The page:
Since limited Australian data on microbiological quality of powdered infant formula sold in NSW existed, the NSW Food Authority conducted a market survey.
Powdered infant formula (PIF) is readily available for retail sale in NSW as a supplement or replacement for breast milk.
PIF is heat-treated during processing but it is not subjected to sufficient treatment to make the final packaged product commercially sterile.
PIF production is undertaken using rigorous hygienic precautions coupled with monitoring of the process environment and finished product by the manufacturer. These activities assist in reducing the microbial load.
The organisms of greatest risk with PIF have been identified as:
A well-known foodborne human pathogen. Overseas, at least 6 reported outbreaks of salmonellosis involving approximately 250 infants were associated with powdered formula between 1985 and 2009.
- Cronobacter sakazakii (formerly known as Enterobacter sakazakii)
An opportunistic pathogen emerging as a public health concern. Considerable progress has been made in understanding the ecology of this organism, but there is still little known about its pathogenesis and virulence factors.
91 powdered formulas and 3 ready-made formulas were purchased from retailers in Sydney from September 2009 to December 2010.
At least one sample from each product range available in the market was included in this survey.
Samples were tested for Salmonella, C. sakazakii, and Enterobacteriaceae.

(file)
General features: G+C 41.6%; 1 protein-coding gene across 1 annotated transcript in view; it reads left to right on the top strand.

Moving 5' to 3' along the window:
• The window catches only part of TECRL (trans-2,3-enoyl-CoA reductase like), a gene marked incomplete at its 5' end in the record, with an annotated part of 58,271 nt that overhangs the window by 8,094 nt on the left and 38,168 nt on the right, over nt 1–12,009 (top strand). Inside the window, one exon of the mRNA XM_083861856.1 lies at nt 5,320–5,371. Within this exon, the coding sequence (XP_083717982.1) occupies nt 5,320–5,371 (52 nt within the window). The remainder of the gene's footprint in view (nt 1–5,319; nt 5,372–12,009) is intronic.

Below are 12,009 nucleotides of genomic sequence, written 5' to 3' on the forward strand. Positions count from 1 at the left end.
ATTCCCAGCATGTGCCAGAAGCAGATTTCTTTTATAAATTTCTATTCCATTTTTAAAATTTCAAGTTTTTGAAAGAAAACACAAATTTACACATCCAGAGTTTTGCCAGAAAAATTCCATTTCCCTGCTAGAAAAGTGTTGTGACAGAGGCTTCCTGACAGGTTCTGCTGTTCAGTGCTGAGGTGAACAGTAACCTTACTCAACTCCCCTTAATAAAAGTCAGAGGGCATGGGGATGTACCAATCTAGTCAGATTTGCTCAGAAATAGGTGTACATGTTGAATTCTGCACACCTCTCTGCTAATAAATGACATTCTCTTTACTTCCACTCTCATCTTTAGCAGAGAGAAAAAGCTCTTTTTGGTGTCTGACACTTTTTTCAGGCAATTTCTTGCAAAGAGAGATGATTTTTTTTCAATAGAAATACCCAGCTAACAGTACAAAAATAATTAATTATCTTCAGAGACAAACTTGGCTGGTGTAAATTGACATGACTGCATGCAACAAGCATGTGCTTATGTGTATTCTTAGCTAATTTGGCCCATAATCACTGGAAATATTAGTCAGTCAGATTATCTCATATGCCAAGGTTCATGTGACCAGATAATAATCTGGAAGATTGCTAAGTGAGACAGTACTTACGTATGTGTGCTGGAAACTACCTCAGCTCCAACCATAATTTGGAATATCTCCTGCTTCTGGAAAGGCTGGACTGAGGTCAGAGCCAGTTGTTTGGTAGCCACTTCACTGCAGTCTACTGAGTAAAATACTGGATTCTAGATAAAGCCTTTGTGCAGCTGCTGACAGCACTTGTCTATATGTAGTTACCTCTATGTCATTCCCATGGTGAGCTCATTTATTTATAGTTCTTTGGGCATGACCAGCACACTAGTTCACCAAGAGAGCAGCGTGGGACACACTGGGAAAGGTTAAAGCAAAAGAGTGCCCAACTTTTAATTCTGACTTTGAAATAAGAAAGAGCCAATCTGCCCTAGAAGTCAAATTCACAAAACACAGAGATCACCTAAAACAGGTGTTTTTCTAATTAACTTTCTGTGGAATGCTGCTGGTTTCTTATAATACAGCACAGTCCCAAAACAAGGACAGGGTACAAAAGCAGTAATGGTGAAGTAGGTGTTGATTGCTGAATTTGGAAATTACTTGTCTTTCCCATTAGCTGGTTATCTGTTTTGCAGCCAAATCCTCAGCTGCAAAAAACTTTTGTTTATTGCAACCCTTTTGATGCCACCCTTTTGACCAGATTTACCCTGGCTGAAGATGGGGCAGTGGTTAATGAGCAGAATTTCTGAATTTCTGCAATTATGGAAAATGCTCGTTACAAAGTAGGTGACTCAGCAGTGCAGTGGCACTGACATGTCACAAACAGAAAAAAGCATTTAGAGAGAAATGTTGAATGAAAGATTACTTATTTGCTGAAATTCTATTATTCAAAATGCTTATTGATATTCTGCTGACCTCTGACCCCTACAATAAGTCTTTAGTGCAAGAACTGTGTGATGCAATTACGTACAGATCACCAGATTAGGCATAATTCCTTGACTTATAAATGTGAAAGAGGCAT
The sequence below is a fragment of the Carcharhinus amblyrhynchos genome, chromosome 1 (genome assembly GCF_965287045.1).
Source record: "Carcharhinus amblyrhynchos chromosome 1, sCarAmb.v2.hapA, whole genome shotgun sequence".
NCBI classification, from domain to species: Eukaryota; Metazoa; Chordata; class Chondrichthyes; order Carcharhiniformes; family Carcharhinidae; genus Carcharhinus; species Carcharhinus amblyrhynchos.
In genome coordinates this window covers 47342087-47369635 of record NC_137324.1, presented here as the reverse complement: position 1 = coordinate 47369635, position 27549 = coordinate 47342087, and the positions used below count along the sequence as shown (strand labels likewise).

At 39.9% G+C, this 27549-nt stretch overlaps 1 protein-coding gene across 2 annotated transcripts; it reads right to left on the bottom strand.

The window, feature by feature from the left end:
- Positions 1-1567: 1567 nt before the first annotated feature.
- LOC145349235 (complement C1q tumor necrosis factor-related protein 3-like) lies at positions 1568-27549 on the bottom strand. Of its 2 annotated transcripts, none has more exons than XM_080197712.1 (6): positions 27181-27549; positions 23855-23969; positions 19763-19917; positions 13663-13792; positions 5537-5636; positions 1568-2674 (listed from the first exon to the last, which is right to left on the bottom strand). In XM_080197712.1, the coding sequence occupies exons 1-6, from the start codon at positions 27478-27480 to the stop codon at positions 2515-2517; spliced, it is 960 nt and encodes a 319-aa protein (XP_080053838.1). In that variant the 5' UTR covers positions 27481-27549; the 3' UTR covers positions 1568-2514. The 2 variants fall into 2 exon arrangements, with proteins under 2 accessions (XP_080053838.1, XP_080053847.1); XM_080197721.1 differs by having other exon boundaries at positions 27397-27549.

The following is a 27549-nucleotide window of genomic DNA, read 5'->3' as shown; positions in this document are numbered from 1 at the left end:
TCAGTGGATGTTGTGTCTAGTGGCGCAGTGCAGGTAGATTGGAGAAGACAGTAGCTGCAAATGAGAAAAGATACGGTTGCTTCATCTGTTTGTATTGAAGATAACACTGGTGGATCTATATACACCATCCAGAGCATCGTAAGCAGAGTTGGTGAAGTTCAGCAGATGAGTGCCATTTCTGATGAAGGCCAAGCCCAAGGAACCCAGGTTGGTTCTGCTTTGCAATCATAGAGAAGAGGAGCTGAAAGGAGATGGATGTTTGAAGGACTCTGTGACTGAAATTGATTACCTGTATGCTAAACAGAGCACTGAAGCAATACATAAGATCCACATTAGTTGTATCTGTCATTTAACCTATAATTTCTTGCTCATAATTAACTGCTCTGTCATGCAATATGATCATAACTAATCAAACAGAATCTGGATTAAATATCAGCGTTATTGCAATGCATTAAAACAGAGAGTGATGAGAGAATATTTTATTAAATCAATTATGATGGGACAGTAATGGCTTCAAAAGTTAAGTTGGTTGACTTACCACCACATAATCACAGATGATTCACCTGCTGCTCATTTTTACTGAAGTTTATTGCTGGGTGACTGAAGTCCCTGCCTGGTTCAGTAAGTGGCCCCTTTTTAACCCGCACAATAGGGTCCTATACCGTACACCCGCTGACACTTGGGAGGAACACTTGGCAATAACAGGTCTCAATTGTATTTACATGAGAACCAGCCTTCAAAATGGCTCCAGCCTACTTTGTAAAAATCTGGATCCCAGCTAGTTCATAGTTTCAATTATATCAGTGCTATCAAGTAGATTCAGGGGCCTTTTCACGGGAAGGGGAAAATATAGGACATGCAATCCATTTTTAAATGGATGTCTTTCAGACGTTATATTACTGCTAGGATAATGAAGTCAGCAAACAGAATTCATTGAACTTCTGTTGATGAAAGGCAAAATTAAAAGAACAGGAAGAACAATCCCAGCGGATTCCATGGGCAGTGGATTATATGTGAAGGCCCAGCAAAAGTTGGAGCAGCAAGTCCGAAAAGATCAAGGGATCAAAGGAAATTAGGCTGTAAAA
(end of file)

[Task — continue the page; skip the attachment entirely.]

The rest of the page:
Results were compared against the microbiological requirements of Standard 1.6.1 of the Australian New Zealand Food Standards Code.
Organisms that are not included in Standard 1.6.1 were assessed against the CODEX Microbiological criteria for powdered infant formula (excluding follow-on formula) as specified in the Code of Hygienic Practice for Powdered Formulae for Infants and Young Children CAC/RCP 66 – 2008.
100% of products tested met the limits for Salmonella and C. sakazakii specified in the codes.
Enterobacteriaceae was detected in 3 samples at a low level. The inclusion of this microorganism in testing is not intended to be used for assessing the safety of a specific lot of product. Instead, it is intended to be used for verification of the hygiene programs.
Results of the survey are outlined in:
Microbiological quality of powdered infant formula, February 2011 (pdf 296KB, 15pp)
Table of contents
2. Method of analysis
3. Results and discussion
Appendix 1: Epidemiological data that implicate powdered infant formula
Appendix 2: Previous studies
Appendix 3: Survey results
Safe home preparation
Control strategies are required, both during manufacturing of powdered infant formula and during:
If present, pathogens can pose a potential risk after rehydration, especially if the rehydrated product is temperature abused.
Contamination may also occur as a result of the equipment or utensils used eg bottles, spoons etc.
For recommendations on safe preparation and use at home see: